As a matter of fact, "Haradh-3" Project, inaugurated last week, is expected to supply an additional 300 thousand b/d of Arabian light oil. Indeed, major oil companies constantly explore and develop new fields, with Aramco increasing its output in 2004 by 800 thousand b/d in the two fields of Qatif and Abu Sa'fah. Still, last week's momentous event heralds an increase in Saudi Arabia's current productive capacity from 11 million b/d to 12.50 million in 2009. Even more, the "Kharsaniah" field is projected to produce 500 thousand b/d of light oil in 2007, while, following the expansion of the fields in "Shaybah" and the central region, some other 300 thousand b/d will be produced in 2008. Likewise, the light oil output in "Kharis" field is expected to increase by 1.2 million b/d in 2009. On the other hand, there are other projects to extract natural gas fluids in addition to producing more ethanol used as a petrochemical feed.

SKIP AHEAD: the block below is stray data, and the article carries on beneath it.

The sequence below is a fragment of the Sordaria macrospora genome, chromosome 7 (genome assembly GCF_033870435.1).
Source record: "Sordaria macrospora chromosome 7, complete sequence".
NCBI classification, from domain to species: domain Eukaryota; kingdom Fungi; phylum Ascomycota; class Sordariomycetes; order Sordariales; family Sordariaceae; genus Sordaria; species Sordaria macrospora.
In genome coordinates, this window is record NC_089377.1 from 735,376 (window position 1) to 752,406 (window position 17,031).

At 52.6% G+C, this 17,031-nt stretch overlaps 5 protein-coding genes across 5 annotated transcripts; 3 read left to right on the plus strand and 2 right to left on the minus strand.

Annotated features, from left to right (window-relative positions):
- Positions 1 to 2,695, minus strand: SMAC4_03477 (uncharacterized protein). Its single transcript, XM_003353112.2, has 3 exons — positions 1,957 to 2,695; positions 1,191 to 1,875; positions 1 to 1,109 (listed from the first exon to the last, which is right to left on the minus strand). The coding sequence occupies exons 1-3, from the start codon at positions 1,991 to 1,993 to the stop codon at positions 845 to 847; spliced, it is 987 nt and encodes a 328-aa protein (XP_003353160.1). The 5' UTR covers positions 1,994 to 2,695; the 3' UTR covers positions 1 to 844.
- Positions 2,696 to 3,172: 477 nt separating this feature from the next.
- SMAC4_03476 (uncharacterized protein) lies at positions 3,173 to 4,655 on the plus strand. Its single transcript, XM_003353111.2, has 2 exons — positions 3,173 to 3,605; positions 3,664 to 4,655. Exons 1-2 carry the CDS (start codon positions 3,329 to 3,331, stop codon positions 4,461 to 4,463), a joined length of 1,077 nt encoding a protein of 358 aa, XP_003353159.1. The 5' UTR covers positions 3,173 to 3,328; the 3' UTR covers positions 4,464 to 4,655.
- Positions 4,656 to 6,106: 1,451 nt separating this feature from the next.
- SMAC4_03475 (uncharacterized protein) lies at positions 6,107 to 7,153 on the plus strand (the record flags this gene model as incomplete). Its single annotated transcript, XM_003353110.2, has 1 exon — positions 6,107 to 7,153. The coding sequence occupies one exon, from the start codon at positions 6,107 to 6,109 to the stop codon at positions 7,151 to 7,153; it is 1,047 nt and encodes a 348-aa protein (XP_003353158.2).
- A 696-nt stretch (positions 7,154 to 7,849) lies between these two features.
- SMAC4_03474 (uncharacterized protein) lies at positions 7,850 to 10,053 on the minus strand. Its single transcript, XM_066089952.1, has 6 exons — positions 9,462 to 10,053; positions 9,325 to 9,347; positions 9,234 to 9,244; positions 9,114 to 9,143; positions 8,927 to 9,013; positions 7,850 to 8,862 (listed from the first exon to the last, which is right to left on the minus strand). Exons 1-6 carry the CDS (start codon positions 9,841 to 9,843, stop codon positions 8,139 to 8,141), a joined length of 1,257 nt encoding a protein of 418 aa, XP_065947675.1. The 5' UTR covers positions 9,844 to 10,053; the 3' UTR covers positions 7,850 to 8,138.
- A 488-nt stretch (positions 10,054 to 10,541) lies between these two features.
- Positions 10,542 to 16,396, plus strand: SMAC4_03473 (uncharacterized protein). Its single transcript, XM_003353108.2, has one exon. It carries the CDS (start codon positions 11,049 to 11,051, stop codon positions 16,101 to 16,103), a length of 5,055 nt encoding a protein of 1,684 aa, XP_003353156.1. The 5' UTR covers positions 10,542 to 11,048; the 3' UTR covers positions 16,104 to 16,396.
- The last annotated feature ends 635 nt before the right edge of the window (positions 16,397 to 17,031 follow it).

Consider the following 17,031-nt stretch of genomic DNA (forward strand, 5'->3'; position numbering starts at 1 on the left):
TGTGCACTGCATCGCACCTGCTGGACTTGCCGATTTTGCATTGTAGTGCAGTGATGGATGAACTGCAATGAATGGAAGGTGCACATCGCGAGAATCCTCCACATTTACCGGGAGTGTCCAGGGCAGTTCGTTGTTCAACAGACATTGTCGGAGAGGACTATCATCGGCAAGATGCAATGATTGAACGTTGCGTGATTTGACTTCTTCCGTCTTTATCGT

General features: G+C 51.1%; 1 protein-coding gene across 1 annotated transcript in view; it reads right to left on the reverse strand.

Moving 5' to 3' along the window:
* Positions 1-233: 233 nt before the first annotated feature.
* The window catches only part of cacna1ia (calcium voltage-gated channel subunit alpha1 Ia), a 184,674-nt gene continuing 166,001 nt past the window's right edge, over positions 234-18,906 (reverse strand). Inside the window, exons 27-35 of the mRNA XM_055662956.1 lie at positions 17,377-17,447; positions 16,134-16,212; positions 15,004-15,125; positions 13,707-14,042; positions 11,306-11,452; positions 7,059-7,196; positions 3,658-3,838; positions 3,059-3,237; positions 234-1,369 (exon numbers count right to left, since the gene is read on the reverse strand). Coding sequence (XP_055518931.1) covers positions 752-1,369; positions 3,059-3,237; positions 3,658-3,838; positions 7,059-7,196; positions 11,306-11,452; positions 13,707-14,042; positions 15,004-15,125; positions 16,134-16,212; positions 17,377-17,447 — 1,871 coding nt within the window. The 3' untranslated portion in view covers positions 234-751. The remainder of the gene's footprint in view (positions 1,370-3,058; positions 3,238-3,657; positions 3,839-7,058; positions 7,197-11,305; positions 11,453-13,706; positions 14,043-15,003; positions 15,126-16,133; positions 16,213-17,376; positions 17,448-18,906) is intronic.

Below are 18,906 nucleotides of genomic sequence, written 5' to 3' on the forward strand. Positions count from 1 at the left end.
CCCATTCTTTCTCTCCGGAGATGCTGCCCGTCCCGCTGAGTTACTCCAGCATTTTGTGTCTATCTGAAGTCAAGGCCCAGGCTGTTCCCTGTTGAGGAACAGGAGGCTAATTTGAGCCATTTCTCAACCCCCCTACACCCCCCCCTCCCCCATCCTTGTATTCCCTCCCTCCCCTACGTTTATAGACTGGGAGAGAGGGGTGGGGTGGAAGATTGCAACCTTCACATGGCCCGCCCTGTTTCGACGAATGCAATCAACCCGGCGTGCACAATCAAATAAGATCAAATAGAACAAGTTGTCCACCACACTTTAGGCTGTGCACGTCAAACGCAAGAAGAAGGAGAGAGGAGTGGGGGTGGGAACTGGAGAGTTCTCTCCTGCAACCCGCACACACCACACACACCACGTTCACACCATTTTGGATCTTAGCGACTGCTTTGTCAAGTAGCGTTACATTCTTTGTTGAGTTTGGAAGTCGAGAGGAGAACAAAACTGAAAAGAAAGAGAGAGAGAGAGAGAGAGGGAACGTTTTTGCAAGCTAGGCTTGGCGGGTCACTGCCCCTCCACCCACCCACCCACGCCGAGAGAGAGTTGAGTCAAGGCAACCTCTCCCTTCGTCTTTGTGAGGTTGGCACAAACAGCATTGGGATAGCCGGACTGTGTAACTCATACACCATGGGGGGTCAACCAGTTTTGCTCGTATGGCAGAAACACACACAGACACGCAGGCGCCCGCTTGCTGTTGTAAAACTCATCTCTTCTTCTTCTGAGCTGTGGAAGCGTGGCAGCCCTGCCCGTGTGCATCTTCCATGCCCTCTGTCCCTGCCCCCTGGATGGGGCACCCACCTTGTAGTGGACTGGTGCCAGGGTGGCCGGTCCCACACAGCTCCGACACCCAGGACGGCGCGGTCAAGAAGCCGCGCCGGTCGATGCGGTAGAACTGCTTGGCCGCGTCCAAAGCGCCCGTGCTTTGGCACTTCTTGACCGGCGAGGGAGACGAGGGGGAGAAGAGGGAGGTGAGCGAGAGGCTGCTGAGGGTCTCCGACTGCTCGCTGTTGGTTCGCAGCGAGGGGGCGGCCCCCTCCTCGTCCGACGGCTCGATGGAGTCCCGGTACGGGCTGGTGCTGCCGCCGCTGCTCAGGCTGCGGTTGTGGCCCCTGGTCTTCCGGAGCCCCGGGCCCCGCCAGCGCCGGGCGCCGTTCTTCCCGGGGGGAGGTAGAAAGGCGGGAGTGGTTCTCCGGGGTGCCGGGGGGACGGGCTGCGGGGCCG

In truth, once expanded, the productive capacity can meet the continuously growing demand for oil and compensate for the declining production capacity in old fields. Besides, such expansion comes as the best response to those who, by embracing the "peak oil" theory, claim that the Kingdom of Saudi Arabia, with its current reserves, can no longer increase its productive capacity. It is also a response to all those who doubt in the will and intention of the producing countries with abound reserves to spur their capacity, when need be, in line with their projects to boost the global demand.